People board a Red Line train at Metro Center on Oct. 5, 2016. (Jabin Botsford/The Washington Post)

Metro riders aggravated by their trains crawling along some stretches of track at bicycle speeds in recent weeks shouldn’t expect relief any time soon.

Data shows that the transit agency has instituted dozens of “slow speed” limitations since a Silver Line train derailed in July, with the number of mandatory slowdowns issued because of track conditions jumping from 10 that month to 87 in August.

Since then, speed restrictions — a sign of degraded tracks and worn equipment in need of urgent repair — have cropped up across the system at a steady clip, addressing all manner of issues: rotten rail ties that pose a derailment risk, worn concrete that raises structural concerns, cracked rail joints, broken fasteners and defective studs that further threaten safety.

A log of the active restrictions in place on Oct. 27 offers a snapshot: Nine of the 15 restrictions were on the Red Line for stretches ranging from 700 feet to three-quarters of a mile. Glenmont-bound trains were slowed to 15 mph for 1,500 feet outside the Takoma station because of defective crossties. Elsewhere on the Red Line, downtown-bound trains were slowed to 15 mph near the Rhode Island Avenue station, where falling concrete raised structural concerns in August. Those repairs are part of SafeTrack Surge 10, now underway.

By Thursday, after a stretch of the Red Line from NoMa to Fort Totten was taken out of service for SafeTrack repairs, the list of track-related restrictions had shortened considerably — though seasonal slowdowns to prevent trains from slipping on leaves were present in much of the system. Other restrictions were in place on the Orange, Red and Green lines for various reasons.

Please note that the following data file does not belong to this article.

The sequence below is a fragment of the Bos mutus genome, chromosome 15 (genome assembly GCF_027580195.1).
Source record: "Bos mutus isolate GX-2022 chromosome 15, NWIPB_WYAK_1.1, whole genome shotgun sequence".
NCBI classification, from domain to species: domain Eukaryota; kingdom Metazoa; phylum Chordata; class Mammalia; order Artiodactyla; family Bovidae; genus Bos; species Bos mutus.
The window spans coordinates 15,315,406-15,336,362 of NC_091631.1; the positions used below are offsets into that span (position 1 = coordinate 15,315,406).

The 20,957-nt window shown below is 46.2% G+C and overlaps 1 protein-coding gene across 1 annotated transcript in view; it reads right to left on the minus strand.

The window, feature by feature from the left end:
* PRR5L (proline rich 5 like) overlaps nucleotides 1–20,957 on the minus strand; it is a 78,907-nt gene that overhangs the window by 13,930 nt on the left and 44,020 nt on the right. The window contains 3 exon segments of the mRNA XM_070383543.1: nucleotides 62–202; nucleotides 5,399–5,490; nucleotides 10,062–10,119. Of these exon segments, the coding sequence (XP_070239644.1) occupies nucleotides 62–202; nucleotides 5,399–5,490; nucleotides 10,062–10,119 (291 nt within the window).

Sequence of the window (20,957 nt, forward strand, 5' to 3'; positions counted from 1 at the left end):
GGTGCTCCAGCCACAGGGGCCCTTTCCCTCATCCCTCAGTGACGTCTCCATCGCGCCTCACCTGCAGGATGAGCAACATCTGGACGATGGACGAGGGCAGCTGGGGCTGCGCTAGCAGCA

Riders have noticed. In its latest “vital signs” report, Metro identified speed restrictions as one factor in a steady decline in “on-time performance” in the most recent quarter — a measure of how often customers were delivered to stations on time — from 71 percent in July to 64 percent in September.

Metro General Manager Paul J. Wiedefeld said the new restrictions are the result of more aggressive inspections and a bolstered emphasis on safety after the July 29 derailment. Metro also has instituted software changes aimed at slowing down trains on straightaways and stretches of the system designed for higher speeds in an effort to prevent another chronic problem: red-light overruns.

Translation: Slow-going is the new normal. Pressed on when riders can expect advertised travel times to return across the system — in areas not undergoing SafeTrack surges — Wiedefeld responded, “When it’s safe.”

“If we think it’s safe, we’ll have the advertised speed limit,” he said. “If we feel there’s an issue, then we’re not going to have it there. That’s a change of approach. If we are to be serious about safety, and to have safety trump service as we’ve said, that has to play out.”

Riders, those on the Blue and Yellow lines in particular, are feeling the pain and take issue not so much with the need for slowdowns but with the lack of published information about them. They are especially critical of a speed restriction between the Reagan National Airport and Braddock Road stations, a stretch where a SafeTrack surge disrupted service in July.

“I timed it . . . took 10 minutes to get from Braddock to Reagan. Would feel better if I knew why speed restrictions necessary,” one rider tweeted last week.

Late last month, Diane Owen, a 54-year-old federal employee who rides the Yellow Line from Huntington to Gallery Place every day, began to note the stop-and-go rides near National Airport. She was aggrieved that Metro did not post a clear notice about the restriction, even though it began adding 15 minutes to her commute each way, in her recollection, and made her late enough to one meeting that she had to email in.